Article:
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Ashley Yeager
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Giant loner could shift idea of star formation

Observations of WR 102ka suggest it could have been born without any gaseous companions

WR 102ka, shown in this WISE spacecraft image, may have been born and developed in complete isolation, which is rare but possible for massive stars.

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It may be rare but not impossible for big stars to grow up all alone.

Detailed observations from the Spitzer and WISE space telescopes and the Very Large Telescope in Chile show that WR 102ka, one of the most massive stars in the Milky Way, is not associated with any nearby cluster of stars. The evidence counters the theory that all stars form in clusters, a team of astronomers argues in a paper that appeared October 22 on arXiv.org.

WR 102ka, which sits 26,000 light-years from Earth in the direction of the constellation Sagittarius, is about 100 times as massive as the sun and is not far from the center of the Milky Way. Since the center of the galaxy is very hot, dense and close to a supermassive black hole, the details of star formation may be different from other places in the galaxy. The environment could explain how WR 102ka and other giant stars in the region may have formed all alone, the astronomers argue.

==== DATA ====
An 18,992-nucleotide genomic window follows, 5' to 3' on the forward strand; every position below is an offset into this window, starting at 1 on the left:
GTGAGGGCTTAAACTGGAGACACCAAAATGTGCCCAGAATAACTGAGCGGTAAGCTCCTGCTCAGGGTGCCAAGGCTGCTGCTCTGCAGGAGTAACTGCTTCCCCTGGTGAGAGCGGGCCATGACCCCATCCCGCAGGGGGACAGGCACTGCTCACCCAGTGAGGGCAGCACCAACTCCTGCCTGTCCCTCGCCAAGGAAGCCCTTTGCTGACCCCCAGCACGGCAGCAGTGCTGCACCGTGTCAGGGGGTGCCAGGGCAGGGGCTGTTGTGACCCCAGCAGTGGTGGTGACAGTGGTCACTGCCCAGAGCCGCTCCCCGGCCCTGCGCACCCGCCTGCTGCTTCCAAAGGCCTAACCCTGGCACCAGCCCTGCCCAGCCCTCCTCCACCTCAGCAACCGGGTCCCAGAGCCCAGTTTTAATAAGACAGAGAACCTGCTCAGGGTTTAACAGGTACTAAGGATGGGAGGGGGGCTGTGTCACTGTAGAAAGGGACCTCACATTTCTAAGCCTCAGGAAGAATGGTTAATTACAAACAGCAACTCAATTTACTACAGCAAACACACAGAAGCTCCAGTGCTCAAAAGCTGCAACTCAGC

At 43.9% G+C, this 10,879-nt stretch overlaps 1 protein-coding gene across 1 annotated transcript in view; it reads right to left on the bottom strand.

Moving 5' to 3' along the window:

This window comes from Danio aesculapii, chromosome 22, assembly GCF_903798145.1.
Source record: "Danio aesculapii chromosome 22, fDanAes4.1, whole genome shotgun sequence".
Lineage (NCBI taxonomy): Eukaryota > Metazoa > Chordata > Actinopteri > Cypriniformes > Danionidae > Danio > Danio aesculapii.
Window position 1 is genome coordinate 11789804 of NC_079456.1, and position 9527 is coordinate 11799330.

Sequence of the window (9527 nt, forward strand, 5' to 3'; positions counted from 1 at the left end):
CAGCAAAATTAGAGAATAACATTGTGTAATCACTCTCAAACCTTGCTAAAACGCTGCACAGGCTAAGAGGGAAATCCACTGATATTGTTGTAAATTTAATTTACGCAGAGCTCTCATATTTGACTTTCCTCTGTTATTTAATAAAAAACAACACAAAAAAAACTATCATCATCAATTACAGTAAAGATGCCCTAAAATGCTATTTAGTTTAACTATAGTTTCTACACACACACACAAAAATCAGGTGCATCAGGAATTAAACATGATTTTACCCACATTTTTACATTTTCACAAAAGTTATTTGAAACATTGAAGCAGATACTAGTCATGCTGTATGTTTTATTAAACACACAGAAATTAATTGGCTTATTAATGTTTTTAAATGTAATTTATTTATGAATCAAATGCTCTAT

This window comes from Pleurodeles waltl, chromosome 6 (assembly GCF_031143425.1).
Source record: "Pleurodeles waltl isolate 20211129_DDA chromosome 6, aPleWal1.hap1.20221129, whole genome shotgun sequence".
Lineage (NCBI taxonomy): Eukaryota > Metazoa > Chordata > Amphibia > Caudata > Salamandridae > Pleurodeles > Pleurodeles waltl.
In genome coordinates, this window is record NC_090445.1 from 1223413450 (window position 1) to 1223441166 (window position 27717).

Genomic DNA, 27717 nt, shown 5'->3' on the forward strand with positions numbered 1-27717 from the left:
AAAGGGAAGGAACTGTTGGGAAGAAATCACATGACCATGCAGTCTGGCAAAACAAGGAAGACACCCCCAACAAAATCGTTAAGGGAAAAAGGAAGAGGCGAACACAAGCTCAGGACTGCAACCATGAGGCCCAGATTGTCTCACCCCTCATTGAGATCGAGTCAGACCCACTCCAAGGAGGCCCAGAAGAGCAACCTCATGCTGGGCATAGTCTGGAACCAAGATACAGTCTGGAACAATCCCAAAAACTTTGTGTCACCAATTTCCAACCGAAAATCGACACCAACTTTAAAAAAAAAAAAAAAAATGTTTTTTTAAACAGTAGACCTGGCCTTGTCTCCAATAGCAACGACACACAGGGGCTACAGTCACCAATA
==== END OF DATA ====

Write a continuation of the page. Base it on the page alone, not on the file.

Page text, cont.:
Their paper has been accepted for publication in the Monthly Notices of the Royal Astronomical Society.

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